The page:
Mavericks co-founder heads songwriters workshop Saturday

Robert Reynolds keeps a messenger bag filled with journals and pens with him at all times.

A quick scroll through the voice memos application on his cellphone shows countless random recordings.

Each are never far from Reynolds because he never knows the moment a new song, lyric or melody will come to him.

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“They’re stuff with fragments of songs or sometimes completed songs,” he said. “You never know when they will come, so some of them are on napkins, notebooks, random scraps of paper or whatever I had at that particular moment.”

The 56-year-old co-founder of the highly acclaimed country band The Mavericks will share what he knows about songwriting during a workshop at 10:30 a.m. Saturday at the Jackson County Visitor Center, 100 N. Broadway St., Seymour, as part of the Crossroads Acoustic Fest.

Reynolds will be joined by guest Dean Owens, a Scottish singer-songwriter. The workshop is free and open to the public.

Reynolds is scheduled to play later that day at 6 p.m. at Rails Craft Brew and Eatery with Seymour native Stephanie Lambring.

“I’m just a small part of the nebulous of songwriting,” he said. “I can pass on some good practices and what I know and the good principles to work with.”

Reynolds has picked up a thing or two since he began writing songs at the age of 14. That led him to being a co-founder of The Mavericks with frontman Raul Malo in 1989 after playing gigs in Miami.

He has written songs for The Mavericks, Cheap Trick and The Derailers and co-wrote the 2005 hit “Something Like a Broken Heart” for country band Hanna-McEuen. Reynolds also has written or co-written songs for 30 children’s short films for Scholastic Company.

Reynolds hosted his own television show on CMT called “Raiders of Rock” where he picked music memorabilia.

During Reynolds’ time playing bass guitar with The Mavericks (1989 to 2004, 2012 to 2014), the band won a 1995 Grammy Award for best country performance. The band also won Country Music Association and Academy of Country Music awards.

The band has sold more than 5 million records and still plays today after a break from 2004 to 2012.

Reynolds left the band in 2014 to overcome an addiction to pain medication, which he has successfully done the last four years, he said.

In 2015, Reynolds moved to Madison, where he has a home. He spends time in Nashville, Tennessee, too.

He counts his influences as The Beatles, Hank Williams Sr., Buddy Holly, Tom Petty and the Heartbreakers and more. But country music always influenced him.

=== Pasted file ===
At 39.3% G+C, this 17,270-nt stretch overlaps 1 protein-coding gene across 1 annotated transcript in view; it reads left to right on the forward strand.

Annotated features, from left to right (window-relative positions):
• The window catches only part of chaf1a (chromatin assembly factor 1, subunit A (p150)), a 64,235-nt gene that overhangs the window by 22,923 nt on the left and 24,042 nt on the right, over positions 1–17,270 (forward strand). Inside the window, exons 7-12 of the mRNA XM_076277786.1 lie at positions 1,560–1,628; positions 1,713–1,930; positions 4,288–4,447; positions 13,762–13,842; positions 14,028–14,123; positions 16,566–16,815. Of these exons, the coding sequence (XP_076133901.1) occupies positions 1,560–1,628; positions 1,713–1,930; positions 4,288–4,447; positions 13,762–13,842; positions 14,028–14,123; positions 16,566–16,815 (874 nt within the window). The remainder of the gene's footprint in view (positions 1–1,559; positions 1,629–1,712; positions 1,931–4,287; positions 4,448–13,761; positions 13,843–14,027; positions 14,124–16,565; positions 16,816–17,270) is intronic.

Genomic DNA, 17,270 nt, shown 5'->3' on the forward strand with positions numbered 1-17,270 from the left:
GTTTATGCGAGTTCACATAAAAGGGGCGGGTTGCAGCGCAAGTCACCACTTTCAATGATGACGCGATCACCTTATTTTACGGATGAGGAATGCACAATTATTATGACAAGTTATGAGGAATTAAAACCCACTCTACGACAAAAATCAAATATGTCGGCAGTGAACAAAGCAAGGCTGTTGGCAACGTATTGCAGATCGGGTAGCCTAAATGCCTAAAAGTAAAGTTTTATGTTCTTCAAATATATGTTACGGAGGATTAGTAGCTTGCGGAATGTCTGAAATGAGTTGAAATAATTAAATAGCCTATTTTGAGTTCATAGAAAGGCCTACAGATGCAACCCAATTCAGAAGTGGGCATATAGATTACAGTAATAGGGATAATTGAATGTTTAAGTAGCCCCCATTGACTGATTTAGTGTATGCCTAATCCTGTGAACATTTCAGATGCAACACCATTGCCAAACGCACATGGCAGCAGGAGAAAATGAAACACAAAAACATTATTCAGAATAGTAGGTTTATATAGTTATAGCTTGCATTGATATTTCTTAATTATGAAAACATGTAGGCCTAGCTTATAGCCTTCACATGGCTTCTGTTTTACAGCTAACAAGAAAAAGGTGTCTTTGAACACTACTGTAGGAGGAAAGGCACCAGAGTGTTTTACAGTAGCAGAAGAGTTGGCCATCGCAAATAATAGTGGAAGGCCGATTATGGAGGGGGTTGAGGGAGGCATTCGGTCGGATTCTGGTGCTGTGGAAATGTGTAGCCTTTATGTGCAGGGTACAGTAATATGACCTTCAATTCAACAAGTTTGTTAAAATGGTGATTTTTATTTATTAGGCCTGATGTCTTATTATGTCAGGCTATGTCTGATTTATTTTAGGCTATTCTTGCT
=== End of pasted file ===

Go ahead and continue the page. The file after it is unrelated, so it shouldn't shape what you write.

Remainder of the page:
“I just have had a staple of country music my whole life,” he said.

Reynolds also played country music, which was not all too common in Miami, Florida, in the late 1980s.

He can remember meeting Malo and they became friends and talked about forming a band for a couple of years. They didn’t form the band for one reason or another but would run into each other every so often.

Reynolds went to listen to Malo play at a club called Churchill’s Hideaway. It was a punk club owned by a British man in the Haitian District of Miami.

“Interesting combination there,” Reynolds said with a laugh. “I remember hearing him sing and how great his voice was. At that moment, I knew our lives would change because my experience was other-worldly.”

And change came after they finally formed what became The Mavericks.

The band went on to win its awards, tour the world and play some of the largest and most historic venues. He also said he enjoyed the experience of CMA Music Festival, which takes place each June in Nashville and is the largest country music festival. It was formerly called Fan Fair, a term Reynolds prefers.

Thirty years later, the band is still touring and recording.

Reynolds spends time recording, playing and teaching. He speaks at Vanderbilt and Belmont universities in Nashville about the music business. He also has completed a residency at a college in Denmark.

“I do some guest appearances for songwriting, publishing or something really specific,” he said.

Shawn Busby, an organizer for Crossroads Acoustic Fest, said the committee wanted to add a songwriting workshop to the event. He said it also shows the processes the artists who play use to sharpen their craft.

“We’re hoping each year to have something new and different to grow it,” he said. “It’s a perfect addition, and I think it’s going to be terrific, and I can’t wait because I don’t think you have to be a musician or songwriter to find it interesting.”

Reynolds said he is excited about the opportunity to host the workshop. He said songwriting can open up an entirely different world.

“I think songwriting is the most magical place you can go outside of interpersonal relationships,” he said. “It’s so powerful. You sit down and there’s nothing, and you get a notebook, pen and a guitar or piano, and a few minutes later, you have something.”

Reynolds said when one considers the history of songwriting, they see Paul McCartney, Van Morrison and other legends started with nothing but the same tools and came up with songs that affected the history of music.

“A moment before, it didn’t exist. Moments later, it did,” he said.

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What: Crossroads Acoustic Fest Songwriters Workshop hosted by Robert Reynolds and Dean Owens

When: 10:30 a.m. Saturday

Where: Jackson County Visitor Center, 100 N. Broadway St., Seymour